Penne in Roasted Beet Sauce slightly adapted from Bev Cooks, as seen on Apple A Day

6 medium beets, washed clean, stems removed 4 cloves garlic, unpeeled 6 Tbsp extra-virgin olive oil, divided 6 sprigs thyme 2 Tbsp balsamic vinegar 3 Tbsp sweet vermouth 3/4 cup (3 oz) Parmesan cheese, freshly-grated 3/4 cup low-sodium vegetable stock 1/2 cup half and half 1 lb. dried whole wheat penne coarse salt and freshly-ground pepper


Preheat oven to 400.

Place beets and garlic on a large sheet of foil. Drizzle with 2 tablespoons of the oil and a good pinch of salt and pepper. Completely seal foil into a packet and place on a rimmed baking sheet. Roast for 40-45 minutes. Check for doneness; if beets can be easily pierced with a fork, they are ready. (This step can be done up to two days in advance. Just place the entire foil packet on a plate and keep in the refrigerator. Bring back to room temperature before proceeding.)

Peel beets of their tough skins. Cut into pieces and put into a food processor with juices and oil from the packet. Squeeze garlic from the peels and add thyme, vinegar, vermouth, 1/2 cup cheese and remaining oil. Pulse until mixture becomes smooth.

Transfer beet mixture to a small saucepan. Add the stock and milk or cream and bring to a light simmer. Add the remaining cheese. Simmer on medium-low while you prepare the rest of the meal.

Set a large pot of salted water on the stove and bring to a boil. Cook penne according to package instructions. Drain and return to pot. Pour the sauce over the pasta and toss to combine. Serve pasta garnished with additional cheese of your choice (I used goat), and sprinkled with poppy or chia seeds.

Yield: 8 servings (about 1 1/4 cup each)

Nutrition Information (per serving): 383 calories; 16.8 g. fat; 14 mg. cholesterol; 303 mg. sodium; 47.9 g. carbohydrate; 7.4 g. fiber; 11.4 g. protein

Result: A simple dish with lots of beet flavor and beauty! If you love beets, you’ll love this. If you don’t love beets or you’re on the fence…it’s probably not the right dish for you. The balsamic vinegar and vermouth add a fun touch with that creamy half and half to finish it off just right. The goat cheese is the perfect last touch. Simple, elegant, and healthy!


We have some chores to do this morning. Donna and I were supposed to go hiking, but it is supposed to be cold and cruddy in Ohio this weekend. Instead, I’m going to hit the treadmill and we’re meeting for drinks this afternoon ;)

I think it’s pizza night in this house. Mr. Prevention has been begging for deep dish for the past week…literally. Non-stop.

Have a wonderful weekend!

P.S. Beet Hummus and Chocolate Beet Cherry Muffins are great, too!

Be well,

Money Matters: Grilled Corn Summer (Breakfast) Hash + Weekly Menu

I’m very familiar with the word hash when used as a verb. But as a noun, I wasn’t so sure.

hash [hash]; noun
1. a dish of diced or chopped meat and often vegetables, as of leftover corned beef or veal and potatoes, sauteed in a frying pan or of meat, potatoes, and carrots cooked together in gravy.
2. a mess, jumble, or muddle
3. a reworking of old and familiar material

This meal contains meat (bacon!), but it doesn’t have to. It certainly contains vegetables in the way of all things in-season: zucchini, corn, bell pepper, onion, eggplant…and potatoes. But I think potatoes are nearly always in season (they’re troopers through the cold weather).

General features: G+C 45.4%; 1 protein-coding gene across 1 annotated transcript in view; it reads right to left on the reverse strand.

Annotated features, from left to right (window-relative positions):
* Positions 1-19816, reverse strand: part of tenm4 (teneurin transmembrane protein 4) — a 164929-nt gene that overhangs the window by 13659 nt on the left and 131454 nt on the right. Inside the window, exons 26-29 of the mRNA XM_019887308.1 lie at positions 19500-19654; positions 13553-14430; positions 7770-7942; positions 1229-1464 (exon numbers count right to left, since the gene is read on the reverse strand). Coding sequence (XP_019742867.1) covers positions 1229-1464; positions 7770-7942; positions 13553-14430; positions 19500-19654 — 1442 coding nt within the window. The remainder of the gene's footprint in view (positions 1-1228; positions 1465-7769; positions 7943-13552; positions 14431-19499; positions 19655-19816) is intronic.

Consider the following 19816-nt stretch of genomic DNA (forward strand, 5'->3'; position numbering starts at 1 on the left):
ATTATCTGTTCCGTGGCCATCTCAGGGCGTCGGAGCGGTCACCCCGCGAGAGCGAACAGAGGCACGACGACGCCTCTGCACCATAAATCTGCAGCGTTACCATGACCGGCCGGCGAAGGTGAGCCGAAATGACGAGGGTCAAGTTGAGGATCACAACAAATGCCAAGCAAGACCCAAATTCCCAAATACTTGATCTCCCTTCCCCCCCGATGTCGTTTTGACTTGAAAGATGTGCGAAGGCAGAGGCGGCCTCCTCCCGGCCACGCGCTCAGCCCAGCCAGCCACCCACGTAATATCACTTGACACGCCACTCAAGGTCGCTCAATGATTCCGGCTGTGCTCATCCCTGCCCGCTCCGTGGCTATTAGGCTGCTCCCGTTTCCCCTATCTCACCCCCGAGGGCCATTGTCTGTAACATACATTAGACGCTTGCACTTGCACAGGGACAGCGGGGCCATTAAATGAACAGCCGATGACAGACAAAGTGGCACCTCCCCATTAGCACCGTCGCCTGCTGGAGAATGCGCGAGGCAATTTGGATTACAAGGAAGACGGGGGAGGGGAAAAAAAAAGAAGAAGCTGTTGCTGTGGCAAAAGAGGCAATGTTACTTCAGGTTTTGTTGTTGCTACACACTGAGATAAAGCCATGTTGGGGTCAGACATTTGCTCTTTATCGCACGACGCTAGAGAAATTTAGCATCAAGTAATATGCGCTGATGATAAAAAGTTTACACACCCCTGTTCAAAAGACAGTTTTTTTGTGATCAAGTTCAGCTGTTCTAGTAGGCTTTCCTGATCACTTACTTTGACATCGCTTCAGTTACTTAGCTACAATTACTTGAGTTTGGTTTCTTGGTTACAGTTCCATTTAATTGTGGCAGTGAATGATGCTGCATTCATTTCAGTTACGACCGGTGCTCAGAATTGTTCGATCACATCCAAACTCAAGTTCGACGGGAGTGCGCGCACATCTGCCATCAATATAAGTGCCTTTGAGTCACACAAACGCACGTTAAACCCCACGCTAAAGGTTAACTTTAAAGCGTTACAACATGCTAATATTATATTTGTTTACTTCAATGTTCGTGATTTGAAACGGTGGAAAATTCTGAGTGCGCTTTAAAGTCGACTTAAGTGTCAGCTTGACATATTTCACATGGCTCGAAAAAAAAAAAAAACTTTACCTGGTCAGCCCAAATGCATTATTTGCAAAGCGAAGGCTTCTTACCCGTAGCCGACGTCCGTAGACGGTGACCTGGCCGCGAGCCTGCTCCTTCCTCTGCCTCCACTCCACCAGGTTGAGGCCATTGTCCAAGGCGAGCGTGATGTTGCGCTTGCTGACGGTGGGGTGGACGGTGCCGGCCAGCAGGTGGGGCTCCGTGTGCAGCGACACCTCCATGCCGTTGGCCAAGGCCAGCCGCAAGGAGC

Anyways, this summer hash is certainly a jumble of ingredients, and you can feel free to use just about anything and everything. I could even see this dish being turned into a fall hash with sweet potato, root vegetables, and may even…pumpkin!

Plus, this meal doesn’t have to be a breakfast dish. I served it as dinner and ate it for lunch throughout the week. It’s hearty, filling, stick-to-your-ribs food that is good any time of day.


Grilled Corn Summer Breakfast Hash adapted from How Sweet It Is

4 slices of bacon, chopped 4 medium yukon gold potatoes, chopped into cubes 1/2 red onion, chopped 1 medium zucchini squash, chopped into half-moons 2 garlic cloves, minced 1 red bell pepper, chopped 2 ears grilled corn on the cob, cut off the cob 1 cup eggplant, diced 1 Tbsp olive oil 4 large eggs sea salt + pepper, to taste


Heat a large skillet or 10 to 12-inch cast iron skillet over medium heat. Once hot, add chopped bacon and cook until crispy and fat is rendered – about 4-5 minutes. Remove bacon with a slotted spoon and drain on a paper towel.

Add potatoes with a sprinkle of salt and pepper to the bacon fat and cook for 8-10 minutes, stirring and tossing every few minutes.

Add all the remaining ingredients and cook 5-10 additional minutes or until cooked to desired doneness. While vegetables cook, heat another skillet on medium high and cook your eggs as desired, then set aside over low heat. Yield: 4 servings (~1 1/2 cups veggies with one egg)

Nutrition Information (per serving): 354 calories; 13.3 g. fat; 226 mg. cholesterol; 498 mg. sodium; 51.3 g. carbohydrate; 6 g. fiber; 16.5 g. protein

Result: Lots of summer’s best produce, with classic potatoes, topped with an egg to complete a meal…what’s not to love? With all the low-calorie, nutrient and fiber-packed vegetables this meal is health-conscious and very, very filling. There’s a great balance of complex carbohydrate, protein, and fat. It reheated really well for lunch throughout the week, too. Note: If you would like to make this a vegetarian meal, swap out the bacon for about 3 tablespoons of olive oil! Enjoy!

Money Matters: The red bell pepper ($1) and nitrate-free bacon ($0.38/slice) were the most expensive ingredients. The eggplant ($1.99/lb normally, though mine was “free” from the garden) came in at $0.75 as one of the more expensive ingredients, as well. Zucchinis are cheap at about $0.50 a piece. For organic potatoes, I paid $4.50/5 lbs, bringing the cost of the potatoes to $1.35 for 4 potatoes. The cheap protein source, eggs, is what really helps to keep the cost of this meal to a mere $6.77 total and the cost per serving at $1.69!


Last week’s menu was all about corn after I got 13 ears from the farmer’s market. This week, the theme is eggplant. This time of year, eggplant is everywhere and it’s at its best! Plus, my garden has several ready to harvest ;)

Weekly Menu: August 28th-September 1st

Tonight is the championship game for my hockey team! I am hoping celebratory beers with the guys afterwards will be in order. Better stretch out my legs from yesterday’s grueling 5 mile run/walk. It’s a shame when one of the prettiest days of summer comes with one of the toughest runs in a while!

Question: Have you ever made a hash at home?

P.S. Check out my guest post over at Pursuing Balance on Dietary Compliance!

Be well,